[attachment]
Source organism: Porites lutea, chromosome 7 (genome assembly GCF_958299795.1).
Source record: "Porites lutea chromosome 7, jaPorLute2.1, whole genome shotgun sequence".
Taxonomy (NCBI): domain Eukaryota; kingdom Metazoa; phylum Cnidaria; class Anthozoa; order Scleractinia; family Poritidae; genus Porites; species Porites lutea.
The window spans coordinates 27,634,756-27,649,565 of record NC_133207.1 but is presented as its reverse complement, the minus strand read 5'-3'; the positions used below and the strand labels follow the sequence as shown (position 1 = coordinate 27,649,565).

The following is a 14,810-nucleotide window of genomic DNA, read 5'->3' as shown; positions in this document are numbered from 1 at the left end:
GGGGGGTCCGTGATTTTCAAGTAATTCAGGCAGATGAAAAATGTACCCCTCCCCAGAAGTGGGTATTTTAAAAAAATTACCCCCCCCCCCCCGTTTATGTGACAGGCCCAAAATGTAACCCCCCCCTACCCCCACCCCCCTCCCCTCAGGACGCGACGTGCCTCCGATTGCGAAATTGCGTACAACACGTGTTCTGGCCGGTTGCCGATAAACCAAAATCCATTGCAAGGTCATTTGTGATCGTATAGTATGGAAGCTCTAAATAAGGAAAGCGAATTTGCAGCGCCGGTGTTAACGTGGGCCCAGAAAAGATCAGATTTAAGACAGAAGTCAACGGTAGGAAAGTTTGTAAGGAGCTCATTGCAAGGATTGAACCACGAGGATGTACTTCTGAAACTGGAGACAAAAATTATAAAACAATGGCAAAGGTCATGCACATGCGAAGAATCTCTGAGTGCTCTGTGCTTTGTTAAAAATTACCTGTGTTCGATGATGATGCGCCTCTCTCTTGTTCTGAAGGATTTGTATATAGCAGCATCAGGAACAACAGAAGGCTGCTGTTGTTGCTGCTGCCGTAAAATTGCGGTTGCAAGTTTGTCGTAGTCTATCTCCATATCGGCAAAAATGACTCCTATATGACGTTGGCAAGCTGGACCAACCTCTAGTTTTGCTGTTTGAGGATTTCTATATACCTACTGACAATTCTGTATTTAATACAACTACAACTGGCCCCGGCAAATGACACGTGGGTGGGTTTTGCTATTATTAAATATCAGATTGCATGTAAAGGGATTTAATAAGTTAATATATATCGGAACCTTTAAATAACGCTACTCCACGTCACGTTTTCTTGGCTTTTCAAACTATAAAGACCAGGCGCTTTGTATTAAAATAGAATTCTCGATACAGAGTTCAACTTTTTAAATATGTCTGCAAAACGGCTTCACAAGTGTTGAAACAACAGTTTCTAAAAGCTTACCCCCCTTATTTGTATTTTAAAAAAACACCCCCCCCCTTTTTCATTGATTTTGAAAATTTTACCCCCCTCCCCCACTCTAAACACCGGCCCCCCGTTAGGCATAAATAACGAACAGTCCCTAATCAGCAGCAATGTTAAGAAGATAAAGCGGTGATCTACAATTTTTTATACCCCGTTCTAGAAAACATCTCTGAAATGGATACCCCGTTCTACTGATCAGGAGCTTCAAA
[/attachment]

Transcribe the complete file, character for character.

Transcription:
Source organism: Porites lutea, chromosome 7 (genome assembly GCF_958299795.1).
Source record: "Porites lutea chromosome 7, jaPorLute2.1, whole genome shotgun sequence".
Taxonomy (NCBI): domain Eukaryota; kingdom Metazoa; phylum Cnidaria; class Anthozoa; order Scleractinia; family Poritidae; genus Porites; species Porites lutea.
The window spans coordinates 27,634,756-27,649,565 of record NC_133207.1 but is presented as its reverse complement, the minus strand read 5'-3'; the positions used below and the strand labels follow the sequence as shown (position 1 = coordinate 27,649,565).

The following is a 14,810-nucleotide window of genomic DNA, read 5'->3' as shown; positions in this document are numbered from 1 at the left end:
GGGGGGTCCGTGATTTTCAAGTAATTCAGGCAGATGAAAAATGTACCCCTCCCCAGAAGTGGGTATTTTAAAAAAATTACCCCCCCCCCCCCGTTTATGTGACAGGCCCAAAATGTAACCCCCCCCTACCCCCACCCCCCTCCCCTCAGGACGCGACGTGCCTCCGATTGCGAAATTGCGTACAACACGTGTTCTGGCCGGTTGCCGATAAACCAAAATCCATTGCAAGGTCATTTGTGATCGTATAGTATGGAAGCTCTAAATAAGGAAAGCGAATTTGCAGCGCCGGTGTTAACGTGGGCCCAGAAAAGATCAGATTTAAGACAGAAGTCAACGGTAGGAAAGTTTGTAAGGAGCTCATTGCAAGGATTGAACCACGAGGATGTACTTCTGAAACTGGAGACAAAAATTATAAAACAATGGCAAAGGTCATGCACATGCGAAGAATCTCTGAGTGCTCTGTGCTTTGTTAAAAATTACCTGTGTTCGATGATGATGCGCCTCTCTCTTGTTCTGAAGGATTTGTATATAGCAGCATCAGGAACAACAGAAGGCTGCTGTTGTTGCTGCTGCCGTAAAATTGCGGTTGCAAGTTTGTCGTAGTCTATCTCCATATCGGCAAAAATGACTCCTATATGACGTTGGCAAGCTGGACCAACCTCTAGTTTTGCTGTTTGAGGATTTCTATATACCTACTGACAATTCTGTATTTAATACAACTACAACTGGCCCCGGCAAATGACACGTGGGTGGGTTTTGCTATTATTAAATATCAGATTGCATGTAAAGGGATTTAATAAGTTAATATATATCGGAACCTTTAAATAACGCTACTCCACGTCACGTTTTCTTGGCTTTTCAAACTATAAAGACCAGGCGCTTTGTATTAAAATAGAATTCTCGATACAGAGTTCAACTTTTTAAATATGTCTGCAAAACGGCTTCACAAGTGTTGAAACAACAGTTTCTAAAAGCTTACCCCCCTTATTTGTATTTTAAAAAAACACCCCCCCCCTTTTTCATTGATTTTGAAAATTTTACCCCCCTCCCCCACTCTAAACACCGGCCCCCCGTTAGGCATAAATAACGAACAGTCCCTAATCAGCAGCAATGTTAAGAAGATAAAGCGGTGATCTACAATTTTTTATACCCCGTTCTAGAAAACATCTCTGAAATGGATACCCCGTTCTACTGATCAGGAGCTTCAAA